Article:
Fall Convocation opens each academic year with a formal celebration of scholarship and innovation. This year's event will feature a keynote address by environmental journalist Elizabeth Royte, author of this year's common reading book, Bottlemania.
Fall Convocation 2010 begins at 4:30 p.m. on Wednesday at Severance Hall. The event is free and open to the public. Reserve your free ticket by contacting the Severance Hall box office at 216.231.1111.
If you prefer, you can reserve your ticket online and print at home through the Severance Hall box office website.
The Department of Art History and Art will present the opening reception for the exhibition, "The Writing on the Wall: Word as Art and Art as Word," at 5:30 p.m. Thursday at the Cleveland Foundation galleries, Hanna Building, 13th floor, Euclid Ave. The exhibit is curated by Bethany Corriveau.
The views and opinions of those invited to speak on campus do not necessarily reflect the views of the university administration or any other segment of the university community.
Junior Stephanie E. Onuoha, a communication sciences major, recently completed her second summerinternship at the National Institutes of Health. She engaged in follow-up research on Neurofibromatosis Type 1 (NF1) disease, in addition to Holoprosencephaly. NF1 is a neurocutaneous disorder that is characterized by the growth of neurofibromas anywhere on or inside the body. Her research aimed to establish a better history of the speech and language functions of NF1. She presented her research, "Clinical Phenotype of Speech-Language Function with NF1," at the annual NIH Poster Day on Aug. 6.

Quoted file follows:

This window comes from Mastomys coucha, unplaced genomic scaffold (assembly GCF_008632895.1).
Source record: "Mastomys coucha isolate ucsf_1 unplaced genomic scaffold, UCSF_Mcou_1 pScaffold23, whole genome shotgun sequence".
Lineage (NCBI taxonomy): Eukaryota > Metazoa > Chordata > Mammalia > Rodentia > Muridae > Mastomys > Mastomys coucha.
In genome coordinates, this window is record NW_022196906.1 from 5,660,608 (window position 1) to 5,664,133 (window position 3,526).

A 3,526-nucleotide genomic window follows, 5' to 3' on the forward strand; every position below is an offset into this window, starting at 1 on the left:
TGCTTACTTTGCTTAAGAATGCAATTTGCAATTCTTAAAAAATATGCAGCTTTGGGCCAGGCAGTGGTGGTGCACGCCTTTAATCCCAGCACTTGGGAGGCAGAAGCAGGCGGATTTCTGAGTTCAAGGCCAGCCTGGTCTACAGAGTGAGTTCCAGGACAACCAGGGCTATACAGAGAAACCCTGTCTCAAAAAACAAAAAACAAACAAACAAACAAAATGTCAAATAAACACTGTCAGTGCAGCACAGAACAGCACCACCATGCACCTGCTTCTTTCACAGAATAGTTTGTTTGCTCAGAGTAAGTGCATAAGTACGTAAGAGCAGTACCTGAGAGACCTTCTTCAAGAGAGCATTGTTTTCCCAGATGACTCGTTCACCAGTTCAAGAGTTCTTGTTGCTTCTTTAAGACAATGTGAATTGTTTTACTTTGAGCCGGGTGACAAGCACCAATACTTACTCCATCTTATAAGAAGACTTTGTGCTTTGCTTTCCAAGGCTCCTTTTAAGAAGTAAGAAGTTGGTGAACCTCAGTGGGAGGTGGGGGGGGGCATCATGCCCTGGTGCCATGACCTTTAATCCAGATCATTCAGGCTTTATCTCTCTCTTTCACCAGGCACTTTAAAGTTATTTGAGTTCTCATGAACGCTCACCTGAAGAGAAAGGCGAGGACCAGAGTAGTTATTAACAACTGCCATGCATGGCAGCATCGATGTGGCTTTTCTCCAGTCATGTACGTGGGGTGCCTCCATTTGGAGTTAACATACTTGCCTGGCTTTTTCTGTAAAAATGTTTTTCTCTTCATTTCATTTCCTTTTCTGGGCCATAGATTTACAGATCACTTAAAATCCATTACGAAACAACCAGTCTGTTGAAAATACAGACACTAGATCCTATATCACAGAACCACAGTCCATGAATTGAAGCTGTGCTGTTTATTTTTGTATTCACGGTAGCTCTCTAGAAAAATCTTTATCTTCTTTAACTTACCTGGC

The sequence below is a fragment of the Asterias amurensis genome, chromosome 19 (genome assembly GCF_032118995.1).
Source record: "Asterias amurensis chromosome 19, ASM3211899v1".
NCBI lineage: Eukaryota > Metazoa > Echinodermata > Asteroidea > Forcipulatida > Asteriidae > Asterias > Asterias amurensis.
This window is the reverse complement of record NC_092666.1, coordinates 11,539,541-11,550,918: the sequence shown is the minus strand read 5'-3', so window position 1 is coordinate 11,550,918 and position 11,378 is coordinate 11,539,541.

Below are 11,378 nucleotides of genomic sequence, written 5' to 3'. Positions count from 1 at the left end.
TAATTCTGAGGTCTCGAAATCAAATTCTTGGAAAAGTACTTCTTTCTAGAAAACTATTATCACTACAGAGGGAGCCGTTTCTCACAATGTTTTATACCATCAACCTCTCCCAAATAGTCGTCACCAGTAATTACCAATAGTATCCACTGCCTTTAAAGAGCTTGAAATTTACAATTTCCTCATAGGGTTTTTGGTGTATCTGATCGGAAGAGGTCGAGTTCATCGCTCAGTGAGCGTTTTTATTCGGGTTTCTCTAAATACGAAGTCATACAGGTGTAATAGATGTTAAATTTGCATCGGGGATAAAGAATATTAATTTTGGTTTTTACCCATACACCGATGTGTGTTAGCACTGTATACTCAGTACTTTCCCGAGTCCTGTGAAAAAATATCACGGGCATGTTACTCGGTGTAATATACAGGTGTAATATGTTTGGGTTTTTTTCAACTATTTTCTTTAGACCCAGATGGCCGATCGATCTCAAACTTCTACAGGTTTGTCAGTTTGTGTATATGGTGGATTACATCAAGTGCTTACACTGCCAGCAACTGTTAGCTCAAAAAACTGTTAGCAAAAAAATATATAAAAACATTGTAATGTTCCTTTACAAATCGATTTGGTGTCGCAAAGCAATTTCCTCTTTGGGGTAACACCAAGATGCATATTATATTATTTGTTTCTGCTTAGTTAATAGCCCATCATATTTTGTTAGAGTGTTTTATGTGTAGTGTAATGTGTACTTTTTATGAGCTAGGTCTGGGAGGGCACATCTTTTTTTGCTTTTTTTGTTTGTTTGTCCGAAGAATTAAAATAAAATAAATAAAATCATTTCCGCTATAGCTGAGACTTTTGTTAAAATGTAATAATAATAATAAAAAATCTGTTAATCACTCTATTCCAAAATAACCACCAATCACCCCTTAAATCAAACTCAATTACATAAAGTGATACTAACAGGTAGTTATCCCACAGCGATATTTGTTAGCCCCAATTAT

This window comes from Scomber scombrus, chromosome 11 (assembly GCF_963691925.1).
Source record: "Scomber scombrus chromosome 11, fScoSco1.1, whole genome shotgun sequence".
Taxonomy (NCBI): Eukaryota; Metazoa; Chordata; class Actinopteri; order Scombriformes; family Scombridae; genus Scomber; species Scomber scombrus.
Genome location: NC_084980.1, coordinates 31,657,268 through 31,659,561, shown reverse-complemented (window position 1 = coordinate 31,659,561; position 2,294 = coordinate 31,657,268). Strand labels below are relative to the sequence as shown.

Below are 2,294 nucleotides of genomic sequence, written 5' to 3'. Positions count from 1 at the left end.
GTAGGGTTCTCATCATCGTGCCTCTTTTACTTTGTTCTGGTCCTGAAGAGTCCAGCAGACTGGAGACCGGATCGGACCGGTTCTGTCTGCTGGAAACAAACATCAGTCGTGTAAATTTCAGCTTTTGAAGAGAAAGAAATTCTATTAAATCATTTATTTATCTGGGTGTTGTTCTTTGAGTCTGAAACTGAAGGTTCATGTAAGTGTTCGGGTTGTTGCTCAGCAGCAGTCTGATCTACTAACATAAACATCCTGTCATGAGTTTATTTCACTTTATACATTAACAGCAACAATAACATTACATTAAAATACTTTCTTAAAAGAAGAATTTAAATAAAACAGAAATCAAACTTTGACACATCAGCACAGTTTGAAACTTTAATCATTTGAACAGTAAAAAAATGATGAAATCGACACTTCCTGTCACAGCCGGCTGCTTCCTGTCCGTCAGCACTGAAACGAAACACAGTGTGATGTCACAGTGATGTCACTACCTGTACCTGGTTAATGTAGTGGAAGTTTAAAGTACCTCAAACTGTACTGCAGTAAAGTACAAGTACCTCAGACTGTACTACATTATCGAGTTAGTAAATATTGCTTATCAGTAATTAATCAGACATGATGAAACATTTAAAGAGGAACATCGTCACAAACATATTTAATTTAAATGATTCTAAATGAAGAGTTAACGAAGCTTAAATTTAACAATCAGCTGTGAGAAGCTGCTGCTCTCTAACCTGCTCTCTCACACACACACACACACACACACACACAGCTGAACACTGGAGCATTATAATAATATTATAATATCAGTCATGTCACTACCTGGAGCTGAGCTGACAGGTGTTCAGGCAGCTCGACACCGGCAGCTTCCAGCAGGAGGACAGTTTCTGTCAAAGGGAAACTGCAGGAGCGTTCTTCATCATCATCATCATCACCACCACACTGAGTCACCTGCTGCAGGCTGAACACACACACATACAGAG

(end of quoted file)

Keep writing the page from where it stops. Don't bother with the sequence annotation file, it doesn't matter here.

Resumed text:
Aug. 23, 2010
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In the News
Crain's Cleveland Business, Aug. 23, 2010
Built something that can withstand a million pounds of pressure?
You can prove it at Case Western Reserve's new infrastructure laboratory, a concrete-filled room built to test whether towers, bridges and buildings will be able to withstand whatever forces might come their way.
Forbes, Aug. 23, 2010
Pathologist Mark A. Smith of Case Western Reserve University is perhaps the leading critic of the theory that Alzheimer’s disease is caused by toxic protein fragments called amyloid. He argues that top Alzheimer’s researchers have it backwards, that amyloid protects the brain and that blocking it may be dangerous.
Akron Beacon Journal, Aug. 23, 2010
Turns out that a host of our workplace behaviors are attributable—in part—to our DNA.
So says Case Western Reserve's Scott Shane, who on Sept. 7 will kick off this fall's installment of the free, popular Entrepreneurship and Small Business lecture series at the Hudson Library & Historical Society.
Cleveland Jewish News, Aug. 20, 2010
Case Western Reserve is cited as one of the Northeast Ohio institutions contributing to a "unique" Ohio-Israel relationship.
Higher Ed News
New York Times, Aug. 22, 2010
As the latest wave of superinvolved parents delivers its children to college, institutions are building into the day, normally one of high emotion, activities meant to punctuate and speed the separation. It is part of an increasingly complex process, in the age of Skype and twice-daily texts home, in which colleges are urging “Velcro parents” to back off so students can develop independence.
Banishing the gear improved the course, he argues.